We were not very busy:on our side the air advantage was so great that German planes were rare. After an hour of patrol, other squadrons changed us. Our squadron was still on patrol at eight in the morning and for the third time at two in the afternoon. The second shift at eight o'clock escorted our paratroopers against attacks from above. As far as the eye could see, hundreds of yellow and red parachutes landed along the shore in enemy territory.

Spitfire (photo:public domain)

An inspiring picture stretched out from above, but a murderous fight continued below. Fire flared incessantly on both sides. Ultimately, the landing failed due to the wrong place to carry it out. As emphasized in his memoirs by Kotz Although some authors blame the failure on the weather, that day he and his pilots flew in perfect conditions, and only here and there were little clouds.

When 303 Squadron completed its next turn of escorting soldiers, the pilots returned to the English shore. At the height of the island of Walcheren, the Germans opened strong anti-aircraft artillery fire on them. Polish airmen managed to get out of this "warm welcome" unscathed. Also Tadeusz Kotz believed that the worst was behind them when suddenly the engine of his plane stopped.

The Spitfire's motor choked on black smoke three times and stopped working. As he noted in the book "303. My Division " :

There was no other option:I handed over command to my deputy Captain Bruno Kudrewicz, and I turned back to land myself. The same island of Walcheren again, only this time, losing altitude, I plan lower and lower on a glider. "Just to get to the land," I think, trying to start the engine with the throttle.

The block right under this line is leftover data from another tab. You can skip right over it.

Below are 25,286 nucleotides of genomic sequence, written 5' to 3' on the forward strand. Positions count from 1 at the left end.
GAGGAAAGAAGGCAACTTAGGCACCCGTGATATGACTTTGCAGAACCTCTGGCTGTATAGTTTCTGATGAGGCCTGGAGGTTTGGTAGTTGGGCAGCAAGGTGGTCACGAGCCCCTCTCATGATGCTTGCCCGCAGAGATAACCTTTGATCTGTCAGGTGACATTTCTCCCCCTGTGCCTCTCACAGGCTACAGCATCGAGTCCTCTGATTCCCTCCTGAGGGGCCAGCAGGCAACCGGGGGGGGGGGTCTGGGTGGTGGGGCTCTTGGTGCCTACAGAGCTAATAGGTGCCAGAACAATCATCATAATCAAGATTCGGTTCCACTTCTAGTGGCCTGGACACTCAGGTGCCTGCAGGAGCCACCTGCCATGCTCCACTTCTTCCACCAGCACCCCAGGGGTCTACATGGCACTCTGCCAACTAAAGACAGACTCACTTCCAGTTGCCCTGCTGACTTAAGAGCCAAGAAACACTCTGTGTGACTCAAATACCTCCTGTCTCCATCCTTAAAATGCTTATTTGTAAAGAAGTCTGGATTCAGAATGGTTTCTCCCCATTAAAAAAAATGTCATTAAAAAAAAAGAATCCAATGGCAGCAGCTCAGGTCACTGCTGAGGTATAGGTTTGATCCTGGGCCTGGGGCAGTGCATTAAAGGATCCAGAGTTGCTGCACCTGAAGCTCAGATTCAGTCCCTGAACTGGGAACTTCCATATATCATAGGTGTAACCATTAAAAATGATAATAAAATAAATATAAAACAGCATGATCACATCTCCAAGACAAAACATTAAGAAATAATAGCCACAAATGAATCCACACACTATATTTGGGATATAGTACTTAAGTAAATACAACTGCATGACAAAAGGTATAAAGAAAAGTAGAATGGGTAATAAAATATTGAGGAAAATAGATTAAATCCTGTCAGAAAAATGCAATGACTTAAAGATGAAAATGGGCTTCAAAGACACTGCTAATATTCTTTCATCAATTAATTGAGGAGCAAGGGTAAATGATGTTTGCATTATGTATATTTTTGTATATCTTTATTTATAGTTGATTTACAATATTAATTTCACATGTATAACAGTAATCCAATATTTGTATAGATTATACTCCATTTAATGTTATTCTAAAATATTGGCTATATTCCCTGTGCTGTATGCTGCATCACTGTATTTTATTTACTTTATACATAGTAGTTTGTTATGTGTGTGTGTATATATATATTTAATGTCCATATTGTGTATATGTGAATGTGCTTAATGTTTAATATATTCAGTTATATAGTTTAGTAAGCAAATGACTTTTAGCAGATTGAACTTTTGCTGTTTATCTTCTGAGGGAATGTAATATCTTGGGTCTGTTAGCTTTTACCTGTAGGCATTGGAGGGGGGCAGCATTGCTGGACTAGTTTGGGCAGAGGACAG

Pilot Mieczysław Urban and instructor Leon Powsiński (from Areoklub Warszawski). (photo:public domain)

The hell of anti-aircraft artillery fire broke out around him again. The Germans tried at all costs to knock down the pilot descending lower and lower. Meanwhile, Kotz, being at an altitude of twenty meters, was already looking for a place to land. He didn't even extend the undercarriage. He only adjusted the straps. He was getting ready to hit the ground when the plane engine suddenly… decided to surprise.

The overjoyed Polish pilot set off at full speed up. Instead of risking a third encounter with enemy artillery near Walcheren, he chose a course towards Belgium, where our other airmen were stationed in Gent. His machine was taken care of on the spot.

It turned out that the Spitfire was covered in black sooty engine oil that completely obscured the markings. At that time, the 303 Squadron commander met his friend from before the war. Together with Mieczysław Urban, who broke records in gliding flights in the 1930s, Kotz attended a military school. A friend celebrated the unexpected meeting and the great happiness of the 303 Squadron commander by handing him a bottle of French wine.

Kotz put it on a plane refueled by the Polish service, took off and soon was at his own base in southern England. Colleagues expected rather sad news. When it turned out that the commander came back safe and sound, and in addition with French champagne, they had a lot of fun. On September 25, Kotz handed over the command of the squadron.


  • Memoirs of Tadeusz Kotz "303. My Division ”, which have just been released by the Bellona publishing house.

Read the memoirs of the 303 Squadron commander: